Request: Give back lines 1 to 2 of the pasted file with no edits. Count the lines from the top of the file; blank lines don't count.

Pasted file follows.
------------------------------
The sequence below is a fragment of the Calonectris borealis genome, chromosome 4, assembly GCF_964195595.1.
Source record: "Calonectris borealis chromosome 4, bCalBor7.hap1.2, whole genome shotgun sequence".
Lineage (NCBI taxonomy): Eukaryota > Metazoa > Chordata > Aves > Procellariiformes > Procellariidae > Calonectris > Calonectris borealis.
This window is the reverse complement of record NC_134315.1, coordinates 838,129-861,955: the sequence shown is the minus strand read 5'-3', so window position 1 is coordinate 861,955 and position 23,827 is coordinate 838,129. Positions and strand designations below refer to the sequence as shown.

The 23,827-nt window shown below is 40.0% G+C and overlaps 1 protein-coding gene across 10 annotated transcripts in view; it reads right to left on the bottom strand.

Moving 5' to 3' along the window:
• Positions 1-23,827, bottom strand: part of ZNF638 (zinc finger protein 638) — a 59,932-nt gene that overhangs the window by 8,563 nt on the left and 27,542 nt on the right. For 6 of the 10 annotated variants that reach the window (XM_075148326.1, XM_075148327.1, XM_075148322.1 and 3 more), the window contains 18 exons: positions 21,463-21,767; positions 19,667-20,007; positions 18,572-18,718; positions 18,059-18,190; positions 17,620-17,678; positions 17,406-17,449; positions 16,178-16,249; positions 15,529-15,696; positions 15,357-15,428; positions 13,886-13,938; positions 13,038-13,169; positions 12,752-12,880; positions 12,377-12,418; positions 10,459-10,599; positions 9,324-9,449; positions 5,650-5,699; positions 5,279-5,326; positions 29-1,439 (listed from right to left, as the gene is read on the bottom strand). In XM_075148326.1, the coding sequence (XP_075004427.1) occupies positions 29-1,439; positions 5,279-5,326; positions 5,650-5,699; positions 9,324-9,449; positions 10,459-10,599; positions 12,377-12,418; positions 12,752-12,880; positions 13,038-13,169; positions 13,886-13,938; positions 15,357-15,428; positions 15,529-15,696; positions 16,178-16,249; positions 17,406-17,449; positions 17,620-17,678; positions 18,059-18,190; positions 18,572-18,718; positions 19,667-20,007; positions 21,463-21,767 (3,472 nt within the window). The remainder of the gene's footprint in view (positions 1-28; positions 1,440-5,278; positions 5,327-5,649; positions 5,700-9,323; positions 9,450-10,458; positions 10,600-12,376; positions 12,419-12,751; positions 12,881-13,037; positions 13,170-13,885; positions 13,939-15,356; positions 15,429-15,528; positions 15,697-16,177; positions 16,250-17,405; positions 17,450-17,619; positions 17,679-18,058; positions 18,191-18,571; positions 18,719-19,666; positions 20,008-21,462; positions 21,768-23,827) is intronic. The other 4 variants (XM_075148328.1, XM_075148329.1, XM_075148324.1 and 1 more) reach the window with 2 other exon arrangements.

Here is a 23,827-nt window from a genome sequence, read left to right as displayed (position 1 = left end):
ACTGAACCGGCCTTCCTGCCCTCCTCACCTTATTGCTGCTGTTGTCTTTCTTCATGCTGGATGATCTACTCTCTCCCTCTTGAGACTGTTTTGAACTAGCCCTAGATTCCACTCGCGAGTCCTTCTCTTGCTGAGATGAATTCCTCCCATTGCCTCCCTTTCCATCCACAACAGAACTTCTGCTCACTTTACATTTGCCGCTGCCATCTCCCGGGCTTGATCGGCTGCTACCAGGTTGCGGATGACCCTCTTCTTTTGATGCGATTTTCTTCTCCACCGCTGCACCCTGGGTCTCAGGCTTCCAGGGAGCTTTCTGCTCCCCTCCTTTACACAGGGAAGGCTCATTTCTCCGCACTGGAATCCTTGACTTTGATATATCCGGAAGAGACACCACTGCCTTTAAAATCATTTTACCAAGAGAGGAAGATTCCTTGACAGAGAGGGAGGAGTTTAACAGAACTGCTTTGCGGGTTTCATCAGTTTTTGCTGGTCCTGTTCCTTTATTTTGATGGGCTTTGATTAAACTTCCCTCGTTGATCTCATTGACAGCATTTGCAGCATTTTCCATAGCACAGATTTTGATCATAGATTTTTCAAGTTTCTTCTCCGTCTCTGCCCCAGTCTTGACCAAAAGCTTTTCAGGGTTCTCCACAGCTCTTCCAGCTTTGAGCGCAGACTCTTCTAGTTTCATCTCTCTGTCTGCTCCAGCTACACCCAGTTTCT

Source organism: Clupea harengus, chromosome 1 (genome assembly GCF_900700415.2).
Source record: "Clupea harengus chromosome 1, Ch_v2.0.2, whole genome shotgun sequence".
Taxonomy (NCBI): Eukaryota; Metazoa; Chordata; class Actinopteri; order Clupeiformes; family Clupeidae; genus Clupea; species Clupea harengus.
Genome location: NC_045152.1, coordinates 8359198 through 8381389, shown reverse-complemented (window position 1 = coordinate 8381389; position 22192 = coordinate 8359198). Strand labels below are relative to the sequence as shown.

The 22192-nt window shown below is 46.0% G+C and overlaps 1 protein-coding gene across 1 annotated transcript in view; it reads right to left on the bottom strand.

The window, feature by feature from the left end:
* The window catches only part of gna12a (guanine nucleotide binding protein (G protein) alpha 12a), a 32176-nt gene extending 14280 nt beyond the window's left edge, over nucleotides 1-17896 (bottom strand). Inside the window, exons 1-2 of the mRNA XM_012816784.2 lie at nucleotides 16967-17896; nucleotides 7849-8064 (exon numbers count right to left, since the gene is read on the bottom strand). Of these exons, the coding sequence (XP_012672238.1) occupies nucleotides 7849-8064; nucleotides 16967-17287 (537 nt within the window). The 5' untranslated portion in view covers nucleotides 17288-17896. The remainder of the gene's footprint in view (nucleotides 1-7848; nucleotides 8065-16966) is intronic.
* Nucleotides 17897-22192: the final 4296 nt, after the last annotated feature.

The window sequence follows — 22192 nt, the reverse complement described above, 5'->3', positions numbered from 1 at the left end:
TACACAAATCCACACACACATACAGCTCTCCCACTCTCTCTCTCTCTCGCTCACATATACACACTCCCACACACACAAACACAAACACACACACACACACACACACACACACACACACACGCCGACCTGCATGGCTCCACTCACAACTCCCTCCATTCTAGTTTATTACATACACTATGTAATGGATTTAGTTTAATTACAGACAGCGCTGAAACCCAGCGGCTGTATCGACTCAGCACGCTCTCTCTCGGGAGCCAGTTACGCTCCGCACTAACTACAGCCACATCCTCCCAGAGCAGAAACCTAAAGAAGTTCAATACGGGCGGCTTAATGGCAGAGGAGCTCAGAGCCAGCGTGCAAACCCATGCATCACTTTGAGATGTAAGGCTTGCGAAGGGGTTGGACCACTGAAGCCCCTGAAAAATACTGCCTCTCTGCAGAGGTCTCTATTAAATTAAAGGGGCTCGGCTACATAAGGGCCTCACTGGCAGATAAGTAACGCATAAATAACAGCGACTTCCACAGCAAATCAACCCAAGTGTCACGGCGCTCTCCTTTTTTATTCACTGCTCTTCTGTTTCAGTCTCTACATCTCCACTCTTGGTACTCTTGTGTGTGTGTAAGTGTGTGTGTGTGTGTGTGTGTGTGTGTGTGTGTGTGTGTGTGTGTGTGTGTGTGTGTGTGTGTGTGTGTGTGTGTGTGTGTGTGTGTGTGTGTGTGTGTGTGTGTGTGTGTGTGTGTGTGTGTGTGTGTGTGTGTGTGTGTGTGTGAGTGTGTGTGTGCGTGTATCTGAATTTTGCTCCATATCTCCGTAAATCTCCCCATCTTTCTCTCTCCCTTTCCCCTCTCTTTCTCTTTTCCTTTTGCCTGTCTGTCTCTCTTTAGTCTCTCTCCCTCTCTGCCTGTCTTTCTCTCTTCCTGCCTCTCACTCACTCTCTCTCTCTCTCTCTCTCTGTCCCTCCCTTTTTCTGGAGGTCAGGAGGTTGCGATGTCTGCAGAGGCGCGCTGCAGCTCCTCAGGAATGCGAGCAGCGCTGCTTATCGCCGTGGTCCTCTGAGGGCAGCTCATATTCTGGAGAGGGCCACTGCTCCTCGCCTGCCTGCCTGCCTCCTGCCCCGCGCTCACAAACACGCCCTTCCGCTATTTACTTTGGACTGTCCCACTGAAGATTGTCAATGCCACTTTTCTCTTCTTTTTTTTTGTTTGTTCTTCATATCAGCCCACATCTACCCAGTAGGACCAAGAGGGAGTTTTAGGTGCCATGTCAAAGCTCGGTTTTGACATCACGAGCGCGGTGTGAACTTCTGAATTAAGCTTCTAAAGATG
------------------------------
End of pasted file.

The sequence below is a fragment of the Calonectris borealis genome, chromosome 4, assembly GCF_964195595.1.
Source record: "Calonectris borealis chromosome 4, bCalBor7.hap1.2, whole genome shotgun sequence".